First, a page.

Electricity: The New Math

One of modern life's most durable features -- fixed-price electricity -- is slowly being pushed to the sidelines, a creeping change that will influence such things as what time millions of Americans cook dinner and what appliances they buy.

Driving the change is the rollout of so-called smart meters, which can transmit data on how much power is being used at any given time. That gives utilities the ability to charge more for electricity at peak times and less during lulls. Spreading out electricity consumption more evenly across the day leads to more efficient use of power plants and lower emissions. Advanced meters "put consumers in charge of an expense that's often thousands of dollars a year and in ways that were never possible before," said John Geary, vice president of innovation for TXU Energy, a Texas power seller. "They won't be flying blind anymore." Utilities, economists and even behavioral psychologists are still trying to figure out the best way to convince consumers to cut their power at the right time. They worry that folks will be in for a jolt if they suddenly are exposed to wildly fluctuating prices—possibly prompting a smart-meter backlash. But if prices don't change, it would undercut the purpose of rolling out the costly smart meters in the first place.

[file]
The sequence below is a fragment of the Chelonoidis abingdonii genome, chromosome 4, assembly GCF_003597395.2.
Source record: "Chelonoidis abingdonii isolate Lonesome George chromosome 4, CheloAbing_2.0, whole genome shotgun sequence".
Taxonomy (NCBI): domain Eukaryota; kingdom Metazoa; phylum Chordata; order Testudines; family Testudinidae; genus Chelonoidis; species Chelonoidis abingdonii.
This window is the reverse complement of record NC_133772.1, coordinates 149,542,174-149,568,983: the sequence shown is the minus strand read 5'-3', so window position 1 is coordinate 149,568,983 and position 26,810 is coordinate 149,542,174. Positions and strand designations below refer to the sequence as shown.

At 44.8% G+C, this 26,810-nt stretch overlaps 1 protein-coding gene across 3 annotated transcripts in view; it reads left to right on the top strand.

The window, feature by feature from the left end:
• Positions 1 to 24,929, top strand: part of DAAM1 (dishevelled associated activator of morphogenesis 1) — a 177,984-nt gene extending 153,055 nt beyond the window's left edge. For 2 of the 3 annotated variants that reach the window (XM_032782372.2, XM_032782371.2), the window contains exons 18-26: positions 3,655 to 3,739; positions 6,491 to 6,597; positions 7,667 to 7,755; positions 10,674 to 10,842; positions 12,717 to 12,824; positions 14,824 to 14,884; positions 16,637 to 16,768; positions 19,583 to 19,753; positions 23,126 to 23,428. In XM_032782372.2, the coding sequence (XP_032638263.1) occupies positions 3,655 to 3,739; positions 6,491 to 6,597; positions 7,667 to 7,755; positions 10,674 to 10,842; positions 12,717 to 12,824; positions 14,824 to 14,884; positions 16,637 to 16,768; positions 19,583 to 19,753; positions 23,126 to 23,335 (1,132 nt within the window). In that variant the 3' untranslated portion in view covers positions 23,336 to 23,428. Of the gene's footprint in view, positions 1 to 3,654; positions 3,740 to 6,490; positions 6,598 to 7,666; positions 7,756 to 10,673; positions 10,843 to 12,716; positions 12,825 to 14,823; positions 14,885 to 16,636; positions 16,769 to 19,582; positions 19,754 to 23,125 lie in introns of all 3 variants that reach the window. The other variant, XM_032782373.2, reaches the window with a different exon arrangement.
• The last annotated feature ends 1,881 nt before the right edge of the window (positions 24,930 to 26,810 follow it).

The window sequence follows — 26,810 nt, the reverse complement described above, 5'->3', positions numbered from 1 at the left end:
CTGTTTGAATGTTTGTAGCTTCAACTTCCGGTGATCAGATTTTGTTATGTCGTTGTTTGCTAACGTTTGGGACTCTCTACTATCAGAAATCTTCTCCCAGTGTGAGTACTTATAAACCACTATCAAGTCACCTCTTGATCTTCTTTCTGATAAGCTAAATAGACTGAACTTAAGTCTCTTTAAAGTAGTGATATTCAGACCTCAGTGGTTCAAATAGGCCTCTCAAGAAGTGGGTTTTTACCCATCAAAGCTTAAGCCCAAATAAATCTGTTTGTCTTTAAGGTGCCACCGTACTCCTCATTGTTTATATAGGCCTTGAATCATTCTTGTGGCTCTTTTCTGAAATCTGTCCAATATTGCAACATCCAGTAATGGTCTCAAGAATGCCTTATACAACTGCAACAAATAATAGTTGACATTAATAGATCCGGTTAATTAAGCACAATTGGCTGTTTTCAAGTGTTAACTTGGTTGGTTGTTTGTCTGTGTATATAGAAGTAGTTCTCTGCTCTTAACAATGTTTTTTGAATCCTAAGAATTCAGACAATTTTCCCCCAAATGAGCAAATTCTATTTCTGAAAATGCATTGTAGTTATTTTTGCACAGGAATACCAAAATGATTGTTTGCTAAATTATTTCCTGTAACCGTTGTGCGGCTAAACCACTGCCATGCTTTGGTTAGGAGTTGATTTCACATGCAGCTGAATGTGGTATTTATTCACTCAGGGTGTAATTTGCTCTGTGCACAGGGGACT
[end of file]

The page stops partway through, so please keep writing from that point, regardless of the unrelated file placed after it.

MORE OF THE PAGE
Electricity: The New Math